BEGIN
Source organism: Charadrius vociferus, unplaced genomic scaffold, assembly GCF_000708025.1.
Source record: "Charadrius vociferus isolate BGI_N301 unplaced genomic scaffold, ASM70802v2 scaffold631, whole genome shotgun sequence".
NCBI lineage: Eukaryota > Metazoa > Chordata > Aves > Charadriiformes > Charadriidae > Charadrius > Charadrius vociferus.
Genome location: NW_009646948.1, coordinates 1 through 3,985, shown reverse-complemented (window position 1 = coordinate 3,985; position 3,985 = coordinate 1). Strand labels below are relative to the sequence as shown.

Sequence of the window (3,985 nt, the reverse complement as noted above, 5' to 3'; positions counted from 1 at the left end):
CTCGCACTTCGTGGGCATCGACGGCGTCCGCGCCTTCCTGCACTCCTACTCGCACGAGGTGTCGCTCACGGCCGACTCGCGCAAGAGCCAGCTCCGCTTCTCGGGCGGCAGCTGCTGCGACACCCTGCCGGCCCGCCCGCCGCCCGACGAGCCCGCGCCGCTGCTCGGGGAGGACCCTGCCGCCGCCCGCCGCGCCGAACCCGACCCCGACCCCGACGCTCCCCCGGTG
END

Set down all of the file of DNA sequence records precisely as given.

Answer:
Source organism: Charadrius vociferus, unplaced genomic scaffold, assembly GCF_000708025.1.
Source record: "Charadrius vociferus isolate BGI_N301 unplaced genomic scaffold, ASM70802v2 scaffold631, whole genome shotgun sequence".
NCBI lineage: Eukaryota > Metazoa > Chordata > Aves > Charadriiformes > Charadriidae > Charadrius > Charadrius vociferus.
Genome location: NW_009646948.1, coordinates 1 through 3,985, shown reverse-complemented (window position 1 = coordinate 3,985; position 3,985 = coordinate 1). Strand labels below are relative to the sequence as shown.

Sequence of the window (3,985 nt, the reverse complement as noted above, 5' to 3'; positions counted from 1 at the left end):
CTCGCACTTCGTGGGCATCGACGGCGTCCGCGCCTTCCTGCACTCCTACTCGCACGAGGTGTCGCTCACGGCCGACTCGCGCAAGAGCCAGCTCCGCTTCTCGGGCGGCAGCTGCTGCGACACCCTGCCGGCCCGCCCGCCGCCCGACGAGCCCGCGCCGCTGCTCGGGGAGGACCCTGCCGCCGCCCGCCGCGCCGAACCCGACCCCGACCCCGACGCTCCCCCGGTG